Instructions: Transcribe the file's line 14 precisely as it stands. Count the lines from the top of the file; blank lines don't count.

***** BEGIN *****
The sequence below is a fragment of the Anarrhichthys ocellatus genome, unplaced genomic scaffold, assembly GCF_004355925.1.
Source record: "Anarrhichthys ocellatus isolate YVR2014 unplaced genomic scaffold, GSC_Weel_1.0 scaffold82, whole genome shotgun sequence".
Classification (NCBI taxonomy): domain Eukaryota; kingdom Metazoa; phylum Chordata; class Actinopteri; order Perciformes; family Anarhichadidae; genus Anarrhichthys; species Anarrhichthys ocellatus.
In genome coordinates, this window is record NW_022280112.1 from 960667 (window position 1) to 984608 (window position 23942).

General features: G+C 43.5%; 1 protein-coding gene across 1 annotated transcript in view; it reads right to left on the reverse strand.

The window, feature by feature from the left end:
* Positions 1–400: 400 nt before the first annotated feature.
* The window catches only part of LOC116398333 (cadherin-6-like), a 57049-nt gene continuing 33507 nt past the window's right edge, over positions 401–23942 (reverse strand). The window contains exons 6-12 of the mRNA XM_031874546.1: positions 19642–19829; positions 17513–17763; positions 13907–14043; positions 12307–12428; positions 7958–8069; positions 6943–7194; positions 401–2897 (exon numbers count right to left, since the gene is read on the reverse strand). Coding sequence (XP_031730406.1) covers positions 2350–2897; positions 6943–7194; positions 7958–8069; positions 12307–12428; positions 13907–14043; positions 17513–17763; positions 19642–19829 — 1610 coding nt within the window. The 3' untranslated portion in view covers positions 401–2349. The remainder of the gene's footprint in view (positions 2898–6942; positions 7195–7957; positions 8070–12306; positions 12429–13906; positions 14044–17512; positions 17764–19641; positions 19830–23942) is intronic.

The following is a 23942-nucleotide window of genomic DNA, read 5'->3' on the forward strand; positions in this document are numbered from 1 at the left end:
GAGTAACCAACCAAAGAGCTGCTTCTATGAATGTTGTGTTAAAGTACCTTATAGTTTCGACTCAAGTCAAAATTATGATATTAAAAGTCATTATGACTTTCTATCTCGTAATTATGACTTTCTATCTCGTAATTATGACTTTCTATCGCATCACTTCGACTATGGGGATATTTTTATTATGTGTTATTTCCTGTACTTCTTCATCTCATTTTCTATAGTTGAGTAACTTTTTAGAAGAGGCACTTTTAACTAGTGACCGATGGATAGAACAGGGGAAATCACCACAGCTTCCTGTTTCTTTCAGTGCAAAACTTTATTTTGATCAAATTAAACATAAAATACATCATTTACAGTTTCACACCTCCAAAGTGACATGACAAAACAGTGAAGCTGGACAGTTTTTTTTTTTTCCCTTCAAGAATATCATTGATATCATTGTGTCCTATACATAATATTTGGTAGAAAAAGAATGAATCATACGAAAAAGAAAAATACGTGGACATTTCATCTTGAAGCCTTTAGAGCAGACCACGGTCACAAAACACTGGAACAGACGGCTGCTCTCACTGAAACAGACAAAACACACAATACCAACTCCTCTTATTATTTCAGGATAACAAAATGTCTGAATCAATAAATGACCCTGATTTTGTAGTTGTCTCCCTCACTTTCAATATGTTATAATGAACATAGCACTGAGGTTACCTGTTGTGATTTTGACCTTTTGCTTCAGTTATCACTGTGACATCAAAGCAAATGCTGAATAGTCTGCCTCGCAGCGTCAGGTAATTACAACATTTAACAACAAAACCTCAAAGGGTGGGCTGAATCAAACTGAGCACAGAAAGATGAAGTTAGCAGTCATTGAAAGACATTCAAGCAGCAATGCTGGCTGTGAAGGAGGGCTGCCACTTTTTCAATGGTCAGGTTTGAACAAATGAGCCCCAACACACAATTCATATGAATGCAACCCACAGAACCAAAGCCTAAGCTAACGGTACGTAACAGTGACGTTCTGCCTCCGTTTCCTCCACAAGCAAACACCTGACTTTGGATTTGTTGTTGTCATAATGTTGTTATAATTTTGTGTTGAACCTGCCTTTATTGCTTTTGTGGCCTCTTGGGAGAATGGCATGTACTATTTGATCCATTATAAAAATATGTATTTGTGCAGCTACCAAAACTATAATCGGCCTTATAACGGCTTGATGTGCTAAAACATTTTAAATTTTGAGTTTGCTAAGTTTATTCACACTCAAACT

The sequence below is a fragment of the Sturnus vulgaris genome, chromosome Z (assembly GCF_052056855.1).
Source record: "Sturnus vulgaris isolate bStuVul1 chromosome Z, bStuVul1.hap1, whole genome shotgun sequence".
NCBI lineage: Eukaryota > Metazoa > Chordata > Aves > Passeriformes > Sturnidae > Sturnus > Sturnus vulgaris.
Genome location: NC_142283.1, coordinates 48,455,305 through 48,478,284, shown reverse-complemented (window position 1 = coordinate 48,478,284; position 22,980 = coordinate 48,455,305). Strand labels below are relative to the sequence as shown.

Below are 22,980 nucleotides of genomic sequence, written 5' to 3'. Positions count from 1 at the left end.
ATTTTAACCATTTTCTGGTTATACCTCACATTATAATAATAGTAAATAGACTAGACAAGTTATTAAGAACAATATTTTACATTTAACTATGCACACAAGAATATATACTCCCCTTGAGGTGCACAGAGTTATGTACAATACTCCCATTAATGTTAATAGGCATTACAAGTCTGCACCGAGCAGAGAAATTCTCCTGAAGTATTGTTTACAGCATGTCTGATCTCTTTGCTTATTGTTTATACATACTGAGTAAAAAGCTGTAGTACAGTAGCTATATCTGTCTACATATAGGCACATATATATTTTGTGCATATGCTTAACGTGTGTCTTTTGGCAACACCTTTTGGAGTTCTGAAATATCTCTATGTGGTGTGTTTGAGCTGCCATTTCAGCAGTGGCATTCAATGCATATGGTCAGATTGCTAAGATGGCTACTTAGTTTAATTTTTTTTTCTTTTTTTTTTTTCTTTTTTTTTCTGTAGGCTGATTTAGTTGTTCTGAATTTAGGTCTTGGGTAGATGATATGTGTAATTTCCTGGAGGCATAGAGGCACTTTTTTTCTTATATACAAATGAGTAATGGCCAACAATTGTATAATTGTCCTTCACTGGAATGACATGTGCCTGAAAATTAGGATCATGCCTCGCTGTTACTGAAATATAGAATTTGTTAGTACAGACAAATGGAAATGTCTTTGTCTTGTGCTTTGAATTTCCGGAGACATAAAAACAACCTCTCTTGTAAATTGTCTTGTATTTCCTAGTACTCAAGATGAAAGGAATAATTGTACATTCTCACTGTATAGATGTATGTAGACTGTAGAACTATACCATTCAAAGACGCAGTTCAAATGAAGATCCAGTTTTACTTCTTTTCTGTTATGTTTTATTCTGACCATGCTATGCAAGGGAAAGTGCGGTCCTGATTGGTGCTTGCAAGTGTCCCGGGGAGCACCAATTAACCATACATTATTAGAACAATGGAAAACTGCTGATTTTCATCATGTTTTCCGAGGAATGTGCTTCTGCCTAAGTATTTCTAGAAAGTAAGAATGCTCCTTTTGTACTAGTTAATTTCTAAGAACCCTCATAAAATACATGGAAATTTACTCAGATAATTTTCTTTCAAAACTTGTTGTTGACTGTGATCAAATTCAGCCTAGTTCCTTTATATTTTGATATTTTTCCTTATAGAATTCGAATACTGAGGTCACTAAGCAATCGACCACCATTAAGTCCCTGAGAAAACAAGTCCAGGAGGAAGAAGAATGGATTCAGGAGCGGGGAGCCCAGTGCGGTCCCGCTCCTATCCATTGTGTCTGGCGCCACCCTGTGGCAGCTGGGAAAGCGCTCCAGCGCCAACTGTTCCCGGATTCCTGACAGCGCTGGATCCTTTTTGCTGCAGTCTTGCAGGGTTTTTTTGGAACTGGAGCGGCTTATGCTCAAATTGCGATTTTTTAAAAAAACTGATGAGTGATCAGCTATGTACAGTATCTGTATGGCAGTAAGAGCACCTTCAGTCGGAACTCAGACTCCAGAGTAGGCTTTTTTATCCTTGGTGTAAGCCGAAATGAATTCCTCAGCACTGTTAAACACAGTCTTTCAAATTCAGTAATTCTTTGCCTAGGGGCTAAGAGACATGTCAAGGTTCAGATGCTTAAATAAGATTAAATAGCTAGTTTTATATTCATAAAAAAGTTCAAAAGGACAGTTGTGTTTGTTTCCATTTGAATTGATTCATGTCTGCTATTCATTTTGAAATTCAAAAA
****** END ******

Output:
Genome location: NC_142283.1, coordinates 48,455,305 through 48,478,284, shown reverse-complemented (window position 1 = coordinate 48,478,284; position 22,980 = coordinate 48,455,305). Strand labels below are relative to the sequence as shown.